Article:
Wells Fargo might give its shrinking student lending business a boost by focusing on borrowers with U.S. government loans. The lender would offer loans to allow customers to retire their government-backed student debt, said Well Fargo’s Head of Personal Lending John Rasmussen, according to Bloomberg. The government holds about $1.4 trillion in student loans, representing more than 90 percent of the market.
“We continue to assess the needs of our customers on refinancing of federal loans into private,” Rasmussen said. “We’re sizing what that should look like, how we’d do that in a real customer-focused way.”
While no final decision has been made, the move would help the lender’s student-loan portfolio, which shrunk to $11.5 billion at the end of June from $12.2 billion a year earlier. The fallout from a series of consumer scandals and accelerated loan repayments, due to an improving economy, are the causes for the smaller portfolio, Rasmussen said.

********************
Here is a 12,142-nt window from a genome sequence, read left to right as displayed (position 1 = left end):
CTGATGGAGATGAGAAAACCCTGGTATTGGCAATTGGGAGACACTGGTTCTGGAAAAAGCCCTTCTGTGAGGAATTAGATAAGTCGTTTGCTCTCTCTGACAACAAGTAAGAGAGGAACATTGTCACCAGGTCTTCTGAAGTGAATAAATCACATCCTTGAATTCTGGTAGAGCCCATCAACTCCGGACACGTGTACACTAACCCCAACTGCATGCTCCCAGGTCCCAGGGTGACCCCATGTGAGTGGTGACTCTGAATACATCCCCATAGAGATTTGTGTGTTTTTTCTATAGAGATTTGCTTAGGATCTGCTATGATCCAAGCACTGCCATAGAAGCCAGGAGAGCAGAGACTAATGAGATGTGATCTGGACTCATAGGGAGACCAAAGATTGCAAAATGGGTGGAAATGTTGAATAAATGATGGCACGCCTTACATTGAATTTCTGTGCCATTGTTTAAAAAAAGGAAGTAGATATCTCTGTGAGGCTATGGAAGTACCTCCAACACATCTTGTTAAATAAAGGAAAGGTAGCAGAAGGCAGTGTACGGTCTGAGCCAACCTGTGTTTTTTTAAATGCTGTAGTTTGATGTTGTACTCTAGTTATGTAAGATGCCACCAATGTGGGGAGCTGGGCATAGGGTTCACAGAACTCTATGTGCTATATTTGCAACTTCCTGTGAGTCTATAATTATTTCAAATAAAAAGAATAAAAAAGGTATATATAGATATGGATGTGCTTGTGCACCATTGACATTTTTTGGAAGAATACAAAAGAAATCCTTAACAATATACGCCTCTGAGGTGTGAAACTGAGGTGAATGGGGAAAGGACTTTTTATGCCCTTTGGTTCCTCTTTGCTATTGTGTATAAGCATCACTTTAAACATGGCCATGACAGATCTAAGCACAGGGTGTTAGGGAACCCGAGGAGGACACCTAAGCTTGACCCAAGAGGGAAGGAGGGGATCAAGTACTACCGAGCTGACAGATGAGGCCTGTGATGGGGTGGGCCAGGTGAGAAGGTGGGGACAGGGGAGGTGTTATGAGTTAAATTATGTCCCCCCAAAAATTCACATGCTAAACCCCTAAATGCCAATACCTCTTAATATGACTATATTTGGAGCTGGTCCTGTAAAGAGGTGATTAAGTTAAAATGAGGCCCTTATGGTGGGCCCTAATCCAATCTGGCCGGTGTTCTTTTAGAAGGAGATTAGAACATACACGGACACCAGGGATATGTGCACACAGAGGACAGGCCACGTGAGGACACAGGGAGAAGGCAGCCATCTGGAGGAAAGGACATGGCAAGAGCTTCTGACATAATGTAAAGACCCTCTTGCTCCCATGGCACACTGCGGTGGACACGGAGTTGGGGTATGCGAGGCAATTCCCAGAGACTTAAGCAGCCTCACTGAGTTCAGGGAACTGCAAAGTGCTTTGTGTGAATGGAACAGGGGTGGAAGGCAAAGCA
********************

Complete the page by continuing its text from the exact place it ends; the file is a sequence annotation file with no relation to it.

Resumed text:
In 2016, Wells Fargo agreed to pay $3.6 million to the Consumer Financial Protection Bureau (CFPB) to settle claims that its student loan business misled borrowers, illegally charged certain fees and processed payments in a way that was designed to maximize late fees.
Wells Fargo sees students as a fast-growing market as it deals with a punitive growth ban from the Federal Reserve. The penalty forbids the bank from boosting its total assets beyond year-end 2017 levels, and will remain in place until the bank addresses its pattern of abuses and lapses.
Compass Point analyst Michael Tarkan said the move to widen student lending makes sense for the bank, adding that there are many creditworthy borrowers paying more for government loans than in the private market.
“It’s possible that they would’ve looked to get into this space a year ago, but given what was going on with cross-selling, I think they may have put some of those initiatives on hold,” he said.